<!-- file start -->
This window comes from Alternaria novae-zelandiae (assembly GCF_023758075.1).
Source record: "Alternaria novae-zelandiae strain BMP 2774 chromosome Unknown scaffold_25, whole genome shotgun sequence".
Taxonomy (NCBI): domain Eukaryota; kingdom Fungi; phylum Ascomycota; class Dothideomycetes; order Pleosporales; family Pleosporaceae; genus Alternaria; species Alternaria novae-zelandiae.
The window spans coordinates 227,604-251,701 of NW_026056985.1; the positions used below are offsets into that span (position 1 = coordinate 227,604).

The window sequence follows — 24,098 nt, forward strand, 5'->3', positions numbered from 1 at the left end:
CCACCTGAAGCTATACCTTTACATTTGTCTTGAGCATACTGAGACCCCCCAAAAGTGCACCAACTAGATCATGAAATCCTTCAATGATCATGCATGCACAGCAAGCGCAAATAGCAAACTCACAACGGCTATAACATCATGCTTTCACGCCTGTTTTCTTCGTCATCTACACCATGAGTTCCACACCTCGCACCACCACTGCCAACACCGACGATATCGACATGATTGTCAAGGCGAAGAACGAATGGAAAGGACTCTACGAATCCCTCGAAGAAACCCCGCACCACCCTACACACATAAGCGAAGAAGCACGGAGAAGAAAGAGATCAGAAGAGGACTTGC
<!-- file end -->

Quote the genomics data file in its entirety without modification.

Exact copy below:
This window comes from Alternaria novae-zelandiae (assembly GCF_023758075.1).
Source record: "Alternaria novae-zelandiae strain BMP 2774 chromosome Unknown scaffold_25, whole genome shotgun sequence".
Taxonomy (NCBI): domain Eukaryota; kingdom Fungi; phylum Ascomycota; class Dothideomycetes; order Pleosporales; family Pleosporaceae; genus Alternaria; species Alternaria novae-zelandiae.
The window spans coordinates 227,604-251,701 of NW_026056985.1; the positions used below are offsets into that span (position 1 = coordinate 227,604).

The window sequence follows — 24,098 nt, forward strand, 5'->3', positions numbered from 1 at the left end:
CCACCTGAAGCTATACCTTTACATTTGTCTTGAGCATACTGAGACCCCCCAAAAGTGCACCAACTAGATCATGAAATCCTTCAATGATCATGCATGCACAGCAAGCGCAAATAGCAAACTCACAACGGCTATAACATCATGCTTTCACGCCTGTTTTCTTCGTCATCTACACCATGAGTTCCACACCTCGCACCACCACTGCCAACACCGACGATATCGACATGATTGTCAAGGCGAAGAACGAATGGAAAGGACTCTACGAATCCCTCGAAGAAACCCCGCACCACCCTACACACATAAGCGAAGAAGCACGGAGAAGAAAGAGATCAGAAGAGGACTTGC